UV/Vis absorption spectroscopic analysis

A SHIMADZU UV-1700 UV–visible spectrophotometer was used for all spectral analysis performed at room temperature. The concentration of the wt and the mutant H-NOX proteins was 1 μM in a buffer containing 10 mM Tris–HCl (pH 7.5), 100 mM NaCl, and 1 mM β-mercaptoethanol. The NO complex was prepared by adding the NO donor S-nitroso-N-acetylpenicillamine (SNAP) to a final concentration of 200 μM. The CO complex was obtained by using a saturated CO solution that was prepared by bubbling CO gas (Praxair) through the above Tris buffer.

Ns H-NOX crystallization

Ns H-NOX crystals were grown at 20°C by the sitting-drop vapor diffusion method. The protein was concentrated to 15 mg/ml in 5 mM Tris (pH 7.5), 100 mM NaCl, and 1 mM β-mercaptoethanol, and was mixed with an equal volume of the reservoir solution containing 1.4 M tri-sodium citrate dihydrate (pH 5.6–6.6). Native Ns H-NOX crystals were prepared for data collection by fast transfer into cryo-protectant solution containing 1.36 M tri-sodium citrate dihydrate with 15% ethylene glycol. Selenomethionine-substituted protein crystals (produced similar to Van Duyne et al, 1993) were used for phasing. The F74W and M145I Ns H-NOX mutants unfortunately resisted crystallization.

Ns H-NOX structure determination and refinement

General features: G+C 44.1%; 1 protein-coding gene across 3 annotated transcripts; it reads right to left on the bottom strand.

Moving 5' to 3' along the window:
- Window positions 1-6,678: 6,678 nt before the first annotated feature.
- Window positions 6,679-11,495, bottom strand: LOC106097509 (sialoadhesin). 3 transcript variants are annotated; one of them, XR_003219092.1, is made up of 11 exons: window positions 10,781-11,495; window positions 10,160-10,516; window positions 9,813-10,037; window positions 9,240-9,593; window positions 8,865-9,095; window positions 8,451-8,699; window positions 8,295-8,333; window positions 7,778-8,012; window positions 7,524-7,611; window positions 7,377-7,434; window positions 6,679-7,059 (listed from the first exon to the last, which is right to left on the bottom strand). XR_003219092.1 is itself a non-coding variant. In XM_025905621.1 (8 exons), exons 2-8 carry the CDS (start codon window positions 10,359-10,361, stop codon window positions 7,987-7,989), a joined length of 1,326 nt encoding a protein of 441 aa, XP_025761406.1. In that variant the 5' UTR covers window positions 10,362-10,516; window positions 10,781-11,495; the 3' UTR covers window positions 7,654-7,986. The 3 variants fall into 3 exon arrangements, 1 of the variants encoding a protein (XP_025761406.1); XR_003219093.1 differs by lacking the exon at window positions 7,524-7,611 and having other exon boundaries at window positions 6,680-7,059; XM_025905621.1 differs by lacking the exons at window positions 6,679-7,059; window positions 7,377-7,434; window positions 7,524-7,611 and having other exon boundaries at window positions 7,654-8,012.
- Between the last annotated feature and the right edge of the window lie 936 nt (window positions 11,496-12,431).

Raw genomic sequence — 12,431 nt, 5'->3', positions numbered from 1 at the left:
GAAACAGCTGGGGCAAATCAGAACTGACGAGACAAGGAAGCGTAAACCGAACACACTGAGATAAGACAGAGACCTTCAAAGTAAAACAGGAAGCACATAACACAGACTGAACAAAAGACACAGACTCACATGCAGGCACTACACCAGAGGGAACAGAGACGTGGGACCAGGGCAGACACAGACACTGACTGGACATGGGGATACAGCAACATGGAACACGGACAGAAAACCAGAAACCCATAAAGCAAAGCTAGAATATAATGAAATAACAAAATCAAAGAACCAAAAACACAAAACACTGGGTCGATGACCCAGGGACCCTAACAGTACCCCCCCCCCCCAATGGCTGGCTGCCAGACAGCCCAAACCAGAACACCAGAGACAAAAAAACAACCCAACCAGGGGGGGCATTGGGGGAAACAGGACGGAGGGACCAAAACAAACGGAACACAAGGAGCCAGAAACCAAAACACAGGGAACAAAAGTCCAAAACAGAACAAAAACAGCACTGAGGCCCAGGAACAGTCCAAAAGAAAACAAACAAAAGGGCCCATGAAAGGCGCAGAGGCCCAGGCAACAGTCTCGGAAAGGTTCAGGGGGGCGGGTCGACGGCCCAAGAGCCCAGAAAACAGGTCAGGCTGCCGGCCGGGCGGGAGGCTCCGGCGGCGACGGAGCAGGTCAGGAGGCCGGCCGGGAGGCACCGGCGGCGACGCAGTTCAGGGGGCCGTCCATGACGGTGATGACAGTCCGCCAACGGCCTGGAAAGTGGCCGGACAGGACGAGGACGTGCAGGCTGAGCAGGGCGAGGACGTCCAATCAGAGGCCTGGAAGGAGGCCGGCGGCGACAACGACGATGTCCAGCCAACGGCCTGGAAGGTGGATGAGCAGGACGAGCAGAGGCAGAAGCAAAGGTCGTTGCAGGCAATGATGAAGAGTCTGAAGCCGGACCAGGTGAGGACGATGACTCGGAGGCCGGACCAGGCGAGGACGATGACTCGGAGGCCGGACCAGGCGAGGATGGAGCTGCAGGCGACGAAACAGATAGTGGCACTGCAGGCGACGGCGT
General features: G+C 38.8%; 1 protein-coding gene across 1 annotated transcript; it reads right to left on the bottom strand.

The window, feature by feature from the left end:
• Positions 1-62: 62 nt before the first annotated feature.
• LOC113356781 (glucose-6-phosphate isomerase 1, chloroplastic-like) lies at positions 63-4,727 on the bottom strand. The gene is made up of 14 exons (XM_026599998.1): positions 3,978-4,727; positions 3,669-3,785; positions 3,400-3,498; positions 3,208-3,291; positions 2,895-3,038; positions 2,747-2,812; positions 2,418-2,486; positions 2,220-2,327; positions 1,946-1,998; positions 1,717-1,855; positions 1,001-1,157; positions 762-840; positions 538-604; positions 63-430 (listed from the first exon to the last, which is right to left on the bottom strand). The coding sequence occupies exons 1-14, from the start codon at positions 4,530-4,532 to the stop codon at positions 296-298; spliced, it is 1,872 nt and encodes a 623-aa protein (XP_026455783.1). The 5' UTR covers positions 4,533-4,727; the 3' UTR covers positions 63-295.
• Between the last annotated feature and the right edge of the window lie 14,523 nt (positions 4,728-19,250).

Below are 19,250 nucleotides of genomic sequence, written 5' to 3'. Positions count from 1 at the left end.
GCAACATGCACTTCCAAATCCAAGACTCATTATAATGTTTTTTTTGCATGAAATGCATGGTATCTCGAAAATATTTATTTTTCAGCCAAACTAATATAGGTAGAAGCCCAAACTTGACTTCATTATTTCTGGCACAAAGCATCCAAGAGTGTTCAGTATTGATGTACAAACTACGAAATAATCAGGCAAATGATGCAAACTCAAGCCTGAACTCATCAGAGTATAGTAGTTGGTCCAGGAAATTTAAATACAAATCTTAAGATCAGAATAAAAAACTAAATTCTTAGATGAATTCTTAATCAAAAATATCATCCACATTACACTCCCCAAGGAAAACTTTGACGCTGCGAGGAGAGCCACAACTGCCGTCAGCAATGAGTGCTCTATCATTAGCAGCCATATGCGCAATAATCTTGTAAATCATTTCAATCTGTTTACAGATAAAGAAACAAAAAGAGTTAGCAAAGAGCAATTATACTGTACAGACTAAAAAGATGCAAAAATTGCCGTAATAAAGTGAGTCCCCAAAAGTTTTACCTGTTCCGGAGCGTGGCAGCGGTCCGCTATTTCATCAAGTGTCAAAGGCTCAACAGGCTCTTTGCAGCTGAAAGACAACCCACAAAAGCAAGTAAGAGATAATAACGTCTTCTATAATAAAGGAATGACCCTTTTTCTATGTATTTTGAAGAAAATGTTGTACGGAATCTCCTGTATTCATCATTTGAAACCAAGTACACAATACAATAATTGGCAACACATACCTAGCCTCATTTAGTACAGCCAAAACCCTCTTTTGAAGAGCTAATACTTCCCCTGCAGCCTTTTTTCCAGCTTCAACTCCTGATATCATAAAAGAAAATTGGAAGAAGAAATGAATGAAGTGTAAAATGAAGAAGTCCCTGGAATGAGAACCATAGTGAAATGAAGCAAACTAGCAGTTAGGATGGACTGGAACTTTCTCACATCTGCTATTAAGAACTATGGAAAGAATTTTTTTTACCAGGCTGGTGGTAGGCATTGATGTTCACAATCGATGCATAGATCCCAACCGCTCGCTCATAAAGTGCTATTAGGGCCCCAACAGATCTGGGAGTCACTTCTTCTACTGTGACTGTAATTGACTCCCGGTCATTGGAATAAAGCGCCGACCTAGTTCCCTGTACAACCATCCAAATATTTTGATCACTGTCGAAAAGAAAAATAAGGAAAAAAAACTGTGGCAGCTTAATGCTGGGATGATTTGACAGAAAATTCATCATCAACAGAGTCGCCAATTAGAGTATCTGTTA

The native 2.1 Å resolution data set was collected at the Brookhaven NSLS synchrotron (beamline X29) and processed by HKL2000 (Otwinowski and Minor, 1997). For phasing, a SAD data set was collected from a selenomethionine-substituted crystal at the Advanced Light Source ALS (beamline 4.2.2.) and processed by D*trek (Pflugrath, 1999). SOLVE/RESOLVE (Terwilliger and Berendzen, 1999) was used to calculate initial phases and density modification, resulting in locating 10 selenium atoms yielding a figure of merit of 0.7 (Table I). A partial model of two molecules in the asymmetric unit generated by RESOLVE was used as a starting point for ARP/wARP (Perrakis et al, 2001) for additional automatic model building, using the 2.1 Å native data set. Iterative cycles of model building in Coot (Emsley and Cowtan, 2004) and refinement using REFMAC (Murshudov et al, 1997) yielded a model comprising H-NOX residues 1–182 for both molecules A and B, two heme moieties, and 230 water molecules (if above 3σ observed in omit FoFc map and kept if peak remained above 1σ in 2 [mid ]Fo[mid ][mid ]Fc[mid ] map) with a final R-factor of 18.1% and Rfree of 22.2% (see Table I for additional refinement statistics). One high-temperature factor water molecule was observed in the general vicinity of Fe in only molecule B, but was located at >4.5 Å from this Fe, weakly bound, and therefore was not included in the analysis.